Distorted black letterforms oscillate against the surrounding whitespace. The effect is vital, energetic, arresting. The ad, by Brownjohn, Chermayeff & Geismar for Fortune magazine, reads “Modern banking is electronic banking”. Referenced in an article about BCG in a 1960 issue of Herbert Spencer’s seminal journal Typographica, the piece remains so striking that even sixty years later, anything vaguely reminiscent of it deserves special attention. Which brings us to Roland Hörmann’s Antipol.
Antipol is like a whirlwind tour of typographic history in a single typeface. In addition to the Typographica connection, there’s a nod to Antique Olive, of course — isn’t there always when talking about reverse-contrast type? — and Evert Bloemsma’s studious FF Balance. There are, too, shades of Barry Deck’s irradiated typographic experiments from the early ’90s, a stylistic niche that Ray Gun mined so successfully. And with an extended variant, there’s also a hint of Eurostile, the face that launched a thousand movie countdown sequences.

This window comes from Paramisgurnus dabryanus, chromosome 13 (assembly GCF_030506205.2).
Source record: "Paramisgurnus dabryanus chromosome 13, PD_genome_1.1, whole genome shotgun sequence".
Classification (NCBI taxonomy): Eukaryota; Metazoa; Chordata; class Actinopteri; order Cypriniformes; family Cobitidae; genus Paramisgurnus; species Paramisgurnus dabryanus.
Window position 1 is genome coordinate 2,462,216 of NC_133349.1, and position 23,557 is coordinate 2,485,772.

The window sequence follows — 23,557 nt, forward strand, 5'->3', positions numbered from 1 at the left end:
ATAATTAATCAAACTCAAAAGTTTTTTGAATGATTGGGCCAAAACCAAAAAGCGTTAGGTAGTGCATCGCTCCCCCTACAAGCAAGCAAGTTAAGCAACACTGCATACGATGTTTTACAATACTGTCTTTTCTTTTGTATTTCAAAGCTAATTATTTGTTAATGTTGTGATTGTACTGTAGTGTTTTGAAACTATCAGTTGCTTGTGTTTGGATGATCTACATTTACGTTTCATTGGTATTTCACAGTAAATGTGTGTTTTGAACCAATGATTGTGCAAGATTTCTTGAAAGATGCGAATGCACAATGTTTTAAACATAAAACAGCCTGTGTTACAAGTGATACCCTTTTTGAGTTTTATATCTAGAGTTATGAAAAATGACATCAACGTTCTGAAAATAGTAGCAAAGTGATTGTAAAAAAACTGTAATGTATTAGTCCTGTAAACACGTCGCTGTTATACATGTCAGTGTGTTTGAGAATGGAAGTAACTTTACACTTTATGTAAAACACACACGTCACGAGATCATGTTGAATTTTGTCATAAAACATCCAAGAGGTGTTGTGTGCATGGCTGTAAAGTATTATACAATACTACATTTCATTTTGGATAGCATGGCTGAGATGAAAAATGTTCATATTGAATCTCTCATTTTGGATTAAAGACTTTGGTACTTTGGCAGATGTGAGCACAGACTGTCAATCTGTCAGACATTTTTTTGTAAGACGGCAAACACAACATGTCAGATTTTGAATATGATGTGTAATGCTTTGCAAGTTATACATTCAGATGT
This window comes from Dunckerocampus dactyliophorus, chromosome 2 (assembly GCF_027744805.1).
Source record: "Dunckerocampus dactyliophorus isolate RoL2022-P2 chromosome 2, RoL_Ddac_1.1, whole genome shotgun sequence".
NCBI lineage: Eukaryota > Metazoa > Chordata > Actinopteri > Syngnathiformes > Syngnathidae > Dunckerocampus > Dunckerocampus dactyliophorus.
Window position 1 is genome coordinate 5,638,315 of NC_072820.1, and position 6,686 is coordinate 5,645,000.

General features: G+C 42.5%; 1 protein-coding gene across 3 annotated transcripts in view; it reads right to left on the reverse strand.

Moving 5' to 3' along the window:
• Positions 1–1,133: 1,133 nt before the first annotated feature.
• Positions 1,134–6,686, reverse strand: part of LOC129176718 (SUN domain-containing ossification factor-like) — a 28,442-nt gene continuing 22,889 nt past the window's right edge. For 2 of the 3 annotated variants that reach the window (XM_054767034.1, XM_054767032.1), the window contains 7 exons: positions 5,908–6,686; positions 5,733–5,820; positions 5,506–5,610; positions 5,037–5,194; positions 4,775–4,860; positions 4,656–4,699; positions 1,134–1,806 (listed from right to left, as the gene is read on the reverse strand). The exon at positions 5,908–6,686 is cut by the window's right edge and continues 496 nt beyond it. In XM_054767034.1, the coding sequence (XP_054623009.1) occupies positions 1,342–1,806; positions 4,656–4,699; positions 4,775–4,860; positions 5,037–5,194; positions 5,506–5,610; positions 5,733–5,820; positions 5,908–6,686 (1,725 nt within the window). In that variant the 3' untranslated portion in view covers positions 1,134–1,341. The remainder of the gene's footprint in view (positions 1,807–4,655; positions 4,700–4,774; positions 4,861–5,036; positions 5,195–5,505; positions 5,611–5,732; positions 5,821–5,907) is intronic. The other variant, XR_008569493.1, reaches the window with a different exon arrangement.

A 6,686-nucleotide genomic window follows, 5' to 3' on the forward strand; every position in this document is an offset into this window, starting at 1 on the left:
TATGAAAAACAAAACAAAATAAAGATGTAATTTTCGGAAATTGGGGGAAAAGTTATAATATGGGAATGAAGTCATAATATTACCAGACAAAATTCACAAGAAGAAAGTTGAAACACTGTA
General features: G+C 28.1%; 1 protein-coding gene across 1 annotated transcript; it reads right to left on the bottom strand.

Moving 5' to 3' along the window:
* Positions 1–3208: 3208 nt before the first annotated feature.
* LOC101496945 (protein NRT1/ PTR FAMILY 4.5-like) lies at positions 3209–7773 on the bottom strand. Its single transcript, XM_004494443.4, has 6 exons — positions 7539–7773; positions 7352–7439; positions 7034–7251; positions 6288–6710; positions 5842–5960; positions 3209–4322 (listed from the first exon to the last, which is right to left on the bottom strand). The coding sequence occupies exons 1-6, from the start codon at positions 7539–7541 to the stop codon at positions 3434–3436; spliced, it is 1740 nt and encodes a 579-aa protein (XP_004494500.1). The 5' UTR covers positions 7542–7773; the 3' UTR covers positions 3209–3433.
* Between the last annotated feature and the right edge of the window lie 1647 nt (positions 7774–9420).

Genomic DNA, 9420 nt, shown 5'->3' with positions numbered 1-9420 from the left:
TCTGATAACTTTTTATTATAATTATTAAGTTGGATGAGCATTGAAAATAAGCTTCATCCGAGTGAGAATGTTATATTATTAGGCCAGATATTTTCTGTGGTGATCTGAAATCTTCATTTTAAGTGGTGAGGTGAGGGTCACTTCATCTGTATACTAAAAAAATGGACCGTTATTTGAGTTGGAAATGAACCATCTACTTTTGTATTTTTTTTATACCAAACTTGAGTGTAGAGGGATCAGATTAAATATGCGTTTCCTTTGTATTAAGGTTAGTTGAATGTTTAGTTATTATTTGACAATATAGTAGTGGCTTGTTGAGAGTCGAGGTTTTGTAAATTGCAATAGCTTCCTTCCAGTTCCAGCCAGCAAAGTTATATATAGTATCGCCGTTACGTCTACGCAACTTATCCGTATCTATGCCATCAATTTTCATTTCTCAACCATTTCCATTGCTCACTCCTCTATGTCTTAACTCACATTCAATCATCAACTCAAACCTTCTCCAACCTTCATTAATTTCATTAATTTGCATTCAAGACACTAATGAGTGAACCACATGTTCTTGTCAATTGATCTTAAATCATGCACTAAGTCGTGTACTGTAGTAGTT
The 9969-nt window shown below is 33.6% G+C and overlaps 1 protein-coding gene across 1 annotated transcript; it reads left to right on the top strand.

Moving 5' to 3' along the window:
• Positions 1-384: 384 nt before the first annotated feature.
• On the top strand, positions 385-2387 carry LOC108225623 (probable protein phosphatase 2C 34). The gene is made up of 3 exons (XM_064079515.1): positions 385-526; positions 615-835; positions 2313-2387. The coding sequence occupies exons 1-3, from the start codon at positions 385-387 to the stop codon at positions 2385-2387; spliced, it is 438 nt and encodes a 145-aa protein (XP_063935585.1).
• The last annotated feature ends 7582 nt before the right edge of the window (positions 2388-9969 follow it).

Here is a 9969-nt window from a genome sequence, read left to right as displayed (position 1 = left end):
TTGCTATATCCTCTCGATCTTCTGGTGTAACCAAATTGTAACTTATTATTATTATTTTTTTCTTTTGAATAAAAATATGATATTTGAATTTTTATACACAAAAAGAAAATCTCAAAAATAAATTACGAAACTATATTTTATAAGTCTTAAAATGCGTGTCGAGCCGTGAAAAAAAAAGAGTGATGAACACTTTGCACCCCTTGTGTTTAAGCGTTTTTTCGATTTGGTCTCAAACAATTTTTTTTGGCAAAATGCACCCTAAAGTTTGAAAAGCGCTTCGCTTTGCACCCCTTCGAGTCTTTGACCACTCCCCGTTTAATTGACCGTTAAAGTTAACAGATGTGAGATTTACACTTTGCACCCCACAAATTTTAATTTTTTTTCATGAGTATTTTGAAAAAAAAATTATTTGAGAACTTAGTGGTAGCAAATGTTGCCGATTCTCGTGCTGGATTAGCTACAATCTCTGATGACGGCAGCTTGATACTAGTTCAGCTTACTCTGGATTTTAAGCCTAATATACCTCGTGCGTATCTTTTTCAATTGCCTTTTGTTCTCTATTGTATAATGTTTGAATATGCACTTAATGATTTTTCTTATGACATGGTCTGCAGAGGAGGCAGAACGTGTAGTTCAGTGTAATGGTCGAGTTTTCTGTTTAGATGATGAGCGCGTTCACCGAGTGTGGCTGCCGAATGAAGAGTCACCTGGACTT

And yet, with all of that going on, Antipol still manages to be original — a rare achievement these days. The accentuated crotches between strokes, in particular, are wonderfully sculptural, giving the lighter weights dynamism and movement, and the heavier weights a certain sci-fi vibe. To avoid spotting in text, such an affectation would usually be avoided in a typeface design. Antipol, however, is definitely not a text face, and those heavy junctions can be used to great effect in display typography.
Antipol is certainly not perfect, and it’d be easy to dismiss it as a young designer’s naive first attempt in a tricky genre. The lowercase t seems unresolved, the 1 feels lopsided, and some of the angled terminals seem, well, off. But overall, it’s a face with both subtle detailing and dynamic capabilities. Reverse-contrast type is nothing new, though well executed and usable faces are few and far between. Antipol can now be added to that list.